The TCFD and the UK Mandatory Climate Risk Disclosure
In 2019, the UK government asked regulators and various departments to explore the most effective approach in terms of implementing the recommendations of the Task Force on Climate-related Financial Disclosures (TCFD). They have now come up with an answer.
The TCFDis a private sector led group convened by the Financial Stability Board (FSB) in 2015 to “develop voluntary, consistent climate-related financial disclosures that would be useful to investors, lenders and insurance underwriters in understanding material risks”.
In November 2020, the Treasury published an Interim Reportbased on their findings, along with a roadmap focused towards mandatory climate-related disclosures. The regulators have decided that voluntary methods have failed to produce sufficient results so far, which is the main reason for the change in tack.
The Requirements of the Mandatory Climate Disclosure
To date, companies have been asked to transparently and consistently disclose their climate related risks, but only on a voluntary basis. The UK government has now decided to make TCFD-aligned disclosures mandatory across their economy by 2025, with a significant portion of these requirements set to be in place by 2023.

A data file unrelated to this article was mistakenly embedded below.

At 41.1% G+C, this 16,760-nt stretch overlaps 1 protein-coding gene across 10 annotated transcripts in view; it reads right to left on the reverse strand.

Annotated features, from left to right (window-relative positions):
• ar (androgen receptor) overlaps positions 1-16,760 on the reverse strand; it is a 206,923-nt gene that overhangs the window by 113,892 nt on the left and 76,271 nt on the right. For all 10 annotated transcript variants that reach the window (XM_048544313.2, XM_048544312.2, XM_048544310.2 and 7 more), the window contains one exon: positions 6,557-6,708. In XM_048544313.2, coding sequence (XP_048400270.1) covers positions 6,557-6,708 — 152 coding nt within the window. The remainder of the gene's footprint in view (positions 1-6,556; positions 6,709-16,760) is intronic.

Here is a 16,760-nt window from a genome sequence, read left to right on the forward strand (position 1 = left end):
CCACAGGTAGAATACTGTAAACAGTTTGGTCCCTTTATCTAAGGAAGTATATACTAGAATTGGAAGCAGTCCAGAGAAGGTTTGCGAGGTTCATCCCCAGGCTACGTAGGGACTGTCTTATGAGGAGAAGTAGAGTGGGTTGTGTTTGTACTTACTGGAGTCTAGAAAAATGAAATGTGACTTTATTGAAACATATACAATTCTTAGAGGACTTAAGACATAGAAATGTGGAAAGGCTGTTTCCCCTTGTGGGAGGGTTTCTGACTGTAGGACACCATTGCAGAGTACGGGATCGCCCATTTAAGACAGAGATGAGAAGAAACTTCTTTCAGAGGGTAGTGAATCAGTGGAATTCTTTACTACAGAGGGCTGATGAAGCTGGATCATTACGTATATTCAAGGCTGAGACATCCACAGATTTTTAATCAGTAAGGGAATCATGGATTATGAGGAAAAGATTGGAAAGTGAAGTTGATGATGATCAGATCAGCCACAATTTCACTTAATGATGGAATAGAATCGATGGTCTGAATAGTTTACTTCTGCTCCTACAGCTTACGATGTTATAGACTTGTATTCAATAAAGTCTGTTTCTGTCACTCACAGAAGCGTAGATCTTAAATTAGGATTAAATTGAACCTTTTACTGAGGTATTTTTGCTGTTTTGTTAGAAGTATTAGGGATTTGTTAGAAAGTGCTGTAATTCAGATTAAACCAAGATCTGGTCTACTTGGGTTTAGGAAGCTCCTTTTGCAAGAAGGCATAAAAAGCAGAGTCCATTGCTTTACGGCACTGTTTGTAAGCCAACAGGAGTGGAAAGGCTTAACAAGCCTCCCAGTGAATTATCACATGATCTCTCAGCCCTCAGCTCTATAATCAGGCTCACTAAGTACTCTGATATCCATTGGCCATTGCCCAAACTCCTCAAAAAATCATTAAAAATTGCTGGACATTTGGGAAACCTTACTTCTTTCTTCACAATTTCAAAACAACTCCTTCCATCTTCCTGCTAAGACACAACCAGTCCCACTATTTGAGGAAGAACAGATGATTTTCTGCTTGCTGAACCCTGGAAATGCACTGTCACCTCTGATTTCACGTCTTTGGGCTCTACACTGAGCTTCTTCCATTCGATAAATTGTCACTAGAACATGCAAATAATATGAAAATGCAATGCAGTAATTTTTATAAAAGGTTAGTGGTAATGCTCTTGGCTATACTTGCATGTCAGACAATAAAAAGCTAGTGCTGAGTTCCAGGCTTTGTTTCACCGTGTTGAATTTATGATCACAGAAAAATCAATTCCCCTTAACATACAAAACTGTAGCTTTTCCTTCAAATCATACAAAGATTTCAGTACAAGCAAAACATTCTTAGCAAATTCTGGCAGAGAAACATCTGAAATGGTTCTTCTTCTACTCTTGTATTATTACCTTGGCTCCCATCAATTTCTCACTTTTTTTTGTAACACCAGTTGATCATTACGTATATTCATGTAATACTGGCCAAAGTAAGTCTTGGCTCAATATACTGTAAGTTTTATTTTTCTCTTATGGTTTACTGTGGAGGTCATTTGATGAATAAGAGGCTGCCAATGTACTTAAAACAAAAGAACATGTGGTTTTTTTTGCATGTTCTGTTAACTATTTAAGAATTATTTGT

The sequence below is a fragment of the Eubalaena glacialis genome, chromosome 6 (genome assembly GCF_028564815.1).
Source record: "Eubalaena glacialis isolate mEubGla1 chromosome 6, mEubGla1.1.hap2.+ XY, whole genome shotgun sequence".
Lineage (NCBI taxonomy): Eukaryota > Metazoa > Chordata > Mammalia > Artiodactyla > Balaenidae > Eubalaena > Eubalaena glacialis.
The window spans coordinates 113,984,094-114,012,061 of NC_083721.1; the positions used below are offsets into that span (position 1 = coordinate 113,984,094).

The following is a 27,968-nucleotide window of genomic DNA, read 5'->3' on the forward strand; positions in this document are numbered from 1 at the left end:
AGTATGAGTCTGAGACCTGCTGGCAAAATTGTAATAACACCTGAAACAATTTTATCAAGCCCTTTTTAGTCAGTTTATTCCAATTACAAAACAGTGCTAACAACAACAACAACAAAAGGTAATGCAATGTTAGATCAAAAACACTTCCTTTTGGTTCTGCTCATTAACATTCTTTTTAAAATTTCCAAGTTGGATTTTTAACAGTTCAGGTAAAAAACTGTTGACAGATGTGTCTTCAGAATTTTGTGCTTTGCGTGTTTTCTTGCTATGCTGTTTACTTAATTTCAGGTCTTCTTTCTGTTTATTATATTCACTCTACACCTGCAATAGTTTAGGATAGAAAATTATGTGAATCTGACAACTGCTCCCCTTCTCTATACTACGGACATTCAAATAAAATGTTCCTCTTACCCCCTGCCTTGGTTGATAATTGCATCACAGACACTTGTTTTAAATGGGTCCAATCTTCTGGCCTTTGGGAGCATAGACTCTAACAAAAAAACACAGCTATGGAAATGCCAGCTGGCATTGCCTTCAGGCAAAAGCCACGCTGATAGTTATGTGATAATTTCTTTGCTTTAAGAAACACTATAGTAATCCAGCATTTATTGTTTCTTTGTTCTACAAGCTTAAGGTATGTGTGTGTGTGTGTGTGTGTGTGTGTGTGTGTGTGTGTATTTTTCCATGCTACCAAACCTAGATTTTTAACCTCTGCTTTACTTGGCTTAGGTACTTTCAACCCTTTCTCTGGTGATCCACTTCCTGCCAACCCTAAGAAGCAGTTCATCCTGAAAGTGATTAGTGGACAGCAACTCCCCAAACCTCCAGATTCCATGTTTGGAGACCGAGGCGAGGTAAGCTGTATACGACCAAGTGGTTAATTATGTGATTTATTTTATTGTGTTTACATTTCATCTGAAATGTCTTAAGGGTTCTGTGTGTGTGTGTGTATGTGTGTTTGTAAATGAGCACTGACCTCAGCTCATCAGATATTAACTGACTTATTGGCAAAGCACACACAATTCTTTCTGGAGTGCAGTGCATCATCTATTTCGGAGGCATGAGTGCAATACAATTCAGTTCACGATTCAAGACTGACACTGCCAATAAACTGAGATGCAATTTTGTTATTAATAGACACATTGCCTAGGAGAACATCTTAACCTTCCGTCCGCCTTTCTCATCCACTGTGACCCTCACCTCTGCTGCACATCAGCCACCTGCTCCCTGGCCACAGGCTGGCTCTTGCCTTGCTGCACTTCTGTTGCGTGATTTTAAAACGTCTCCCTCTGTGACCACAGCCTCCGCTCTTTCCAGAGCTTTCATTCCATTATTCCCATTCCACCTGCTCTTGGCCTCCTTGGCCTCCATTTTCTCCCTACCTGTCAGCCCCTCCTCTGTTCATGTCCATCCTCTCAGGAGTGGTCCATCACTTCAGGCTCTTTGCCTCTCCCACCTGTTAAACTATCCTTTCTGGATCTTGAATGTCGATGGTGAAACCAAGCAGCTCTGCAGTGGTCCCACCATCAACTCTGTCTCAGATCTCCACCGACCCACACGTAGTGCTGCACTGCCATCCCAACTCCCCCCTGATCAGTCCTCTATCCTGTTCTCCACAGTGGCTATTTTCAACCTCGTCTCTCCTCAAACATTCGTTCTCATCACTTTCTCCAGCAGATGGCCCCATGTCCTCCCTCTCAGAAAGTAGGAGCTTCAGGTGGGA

The seven categories of organisation identified by the interim report are as follows:
UK listed commercial companies
UK-registered large private companies
Banks and building societies
UK-authorised asset managers
Life insurers and FCA-regulated pension schemes
Occupational pension schemes
Businesses that fall under these categories will have to adhere to the new guidelines, with additional measures planned over the next five years.
One example is that coverage of disclosures could increase each year, as they aim for a coordinated approach. The report details their attempts to refine their methods, as well as to better assess the ‘risks and opportunities presented by rising temperatures, climate-related policy, and emerging technologies in our changing world’.
This is a massive shift from the current situation, but one that has been coming for a while given growing concerns about the climate.
What Does the Mandatory Climate Risk Disclosure Mean for Businesses and Stakeholders?
Many businesses have already started to improve and increase their reporting of climate-related financial information to match consumer expectations in 2020. This can be in the form of better disclosure or more transparency, while they may have improved procedures to enact measurable change. For some sectors, these changes have already started to take effect.
The roadmap states that “initial steps to introduce TCFD-aligned disclosures have already been taken in respect of certain listed companies, banks and building societies, insurance companies and occupational pension schemes.”
They plan to build upon these initial steps, using the Department for Business, Energy and Industrial Strategy (BEIS) to consult on measures for UK-registered companies.